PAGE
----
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Drugs Aging. 2010 Jul 1;27(7):523-31. doi: 10.2165/11315970-000000000-00000.

Late-onset ankylosing spondylitis and spondylarthritis: an update on clinical manifestations, differential diagnosis and pharmacological therapies.

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  • 1Department of Rheumatology, University Hospital Jean Minjoz, Besançon, France. etoussirot@chu-besancon.fr

Abstract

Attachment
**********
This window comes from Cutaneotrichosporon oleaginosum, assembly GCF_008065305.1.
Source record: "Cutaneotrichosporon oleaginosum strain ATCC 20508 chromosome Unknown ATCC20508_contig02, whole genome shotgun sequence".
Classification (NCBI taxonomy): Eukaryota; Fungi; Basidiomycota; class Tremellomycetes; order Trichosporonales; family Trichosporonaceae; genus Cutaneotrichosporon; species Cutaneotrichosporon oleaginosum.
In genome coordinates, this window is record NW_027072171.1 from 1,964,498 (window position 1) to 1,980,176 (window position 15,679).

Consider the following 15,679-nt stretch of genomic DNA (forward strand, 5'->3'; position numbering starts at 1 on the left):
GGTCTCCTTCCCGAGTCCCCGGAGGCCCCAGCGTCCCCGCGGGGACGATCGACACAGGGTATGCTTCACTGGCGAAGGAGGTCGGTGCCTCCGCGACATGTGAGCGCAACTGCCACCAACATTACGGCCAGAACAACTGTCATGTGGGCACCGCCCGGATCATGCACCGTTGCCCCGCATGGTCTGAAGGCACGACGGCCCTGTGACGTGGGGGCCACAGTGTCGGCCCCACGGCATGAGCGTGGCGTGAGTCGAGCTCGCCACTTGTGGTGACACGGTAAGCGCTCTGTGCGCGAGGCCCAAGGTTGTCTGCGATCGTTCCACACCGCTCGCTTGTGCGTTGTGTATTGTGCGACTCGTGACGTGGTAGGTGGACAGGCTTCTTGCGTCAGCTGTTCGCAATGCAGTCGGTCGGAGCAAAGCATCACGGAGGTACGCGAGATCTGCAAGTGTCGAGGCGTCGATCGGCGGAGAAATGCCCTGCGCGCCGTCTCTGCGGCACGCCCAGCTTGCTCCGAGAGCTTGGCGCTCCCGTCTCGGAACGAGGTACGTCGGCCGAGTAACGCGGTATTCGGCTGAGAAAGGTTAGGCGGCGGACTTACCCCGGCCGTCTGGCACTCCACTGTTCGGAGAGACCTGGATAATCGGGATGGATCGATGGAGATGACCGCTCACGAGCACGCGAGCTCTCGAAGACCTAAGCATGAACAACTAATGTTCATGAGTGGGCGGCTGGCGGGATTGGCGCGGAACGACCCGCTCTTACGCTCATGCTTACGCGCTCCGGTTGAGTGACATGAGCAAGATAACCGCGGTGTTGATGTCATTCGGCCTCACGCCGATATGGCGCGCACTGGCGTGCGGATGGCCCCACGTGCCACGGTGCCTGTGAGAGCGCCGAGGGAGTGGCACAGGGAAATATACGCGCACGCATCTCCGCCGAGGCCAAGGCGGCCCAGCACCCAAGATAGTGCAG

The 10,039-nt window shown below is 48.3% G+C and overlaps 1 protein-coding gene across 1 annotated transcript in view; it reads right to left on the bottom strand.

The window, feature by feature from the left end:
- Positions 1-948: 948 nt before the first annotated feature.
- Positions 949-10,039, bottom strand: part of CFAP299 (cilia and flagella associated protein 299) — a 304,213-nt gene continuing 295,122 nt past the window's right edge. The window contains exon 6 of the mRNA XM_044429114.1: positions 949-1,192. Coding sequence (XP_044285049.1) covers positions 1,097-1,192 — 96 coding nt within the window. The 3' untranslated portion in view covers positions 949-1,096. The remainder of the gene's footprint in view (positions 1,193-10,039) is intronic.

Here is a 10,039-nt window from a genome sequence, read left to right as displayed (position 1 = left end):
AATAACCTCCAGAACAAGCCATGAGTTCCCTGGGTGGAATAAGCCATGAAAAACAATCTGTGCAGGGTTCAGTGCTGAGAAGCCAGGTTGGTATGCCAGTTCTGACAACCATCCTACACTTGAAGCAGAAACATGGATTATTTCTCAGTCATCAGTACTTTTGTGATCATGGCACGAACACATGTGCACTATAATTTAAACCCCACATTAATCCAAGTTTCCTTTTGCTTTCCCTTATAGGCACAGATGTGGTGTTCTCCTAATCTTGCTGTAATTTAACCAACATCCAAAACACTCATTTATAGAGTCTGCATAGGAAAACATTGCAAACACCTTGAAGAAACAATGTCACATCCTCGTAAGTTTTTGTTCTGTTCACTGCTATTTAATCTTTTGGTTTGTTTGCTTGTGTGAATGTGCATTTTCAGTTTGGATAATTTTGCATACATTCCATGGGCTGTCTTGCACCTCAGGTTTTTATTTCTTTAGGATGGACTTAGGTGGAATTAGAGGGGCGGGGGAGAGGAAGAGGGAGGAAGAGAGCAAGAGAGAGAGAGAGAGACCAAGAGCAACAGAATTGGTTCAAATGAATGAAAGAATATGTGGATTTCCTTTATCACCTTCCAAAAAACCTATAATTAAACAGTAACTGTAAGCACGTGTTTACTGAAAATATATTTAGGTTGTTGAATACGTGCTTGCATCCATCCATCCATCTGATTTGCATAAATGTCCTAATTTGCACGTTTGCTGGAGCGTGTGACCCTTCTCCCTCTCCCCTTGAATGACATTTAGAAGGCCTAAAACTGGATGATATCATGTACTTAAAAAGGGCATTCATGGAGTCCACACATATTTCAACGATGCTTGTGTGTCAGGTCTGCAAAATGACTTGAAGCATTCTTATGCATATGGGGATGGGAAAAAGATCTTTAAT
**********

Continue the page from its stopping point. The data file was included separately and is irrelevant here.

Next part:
Ankylosing spondylitis (AS) and spondylarthritis (SpA) are generally observed in young male patients but can be diagnosed in the elderly. These cases correspond to late-onset or late-diagnosed AS or SpA. The clinical presentation may be either typical axial disease with a more severe illness compared with young-onset disease, or peripheral oligoarthritis of the lower limbs with pitting oedema (late-onset peripheral spondylarthropathy). New criteria for axial SpA including MRI-determined modifications of the sacroiliac joints may help the clinician with diagnosis. The treatment options for late-onset/-diagnosed AS include the same drugs as those taken by patients with young-onset AS, i.e. NSAIDs, sulfasalazine and anti-tumour necrosis factor (TNF)-alpha agents. Anti-TNFalpha agents are very effective drugs in young-onset AS and SpA. However, the effectiveness and safety of this drug class has not been specifically evaluated in elderly AS/SpA patients, and caution is therefore required with use of these drugs in elderly patients with co-morbidities and/or polypharmacy. In particular, careful evaluation for the risk of infection and cardiovascular events is recommended before initiating anti-TNFalpha agents in this age category. However, safety data from elderly patients with rheumatoid arthritis seem reassuring. With the increasing life expectancy and the new diagnostic modalities for axial (and peripheral) SpA, it is likely that the number of patients (diagnosed) with late-onset AS/SpA will increase. Thus, the clinician must be familiar with the clinical characteristics and particularities of this group of inflammatory rheumatic diseases.

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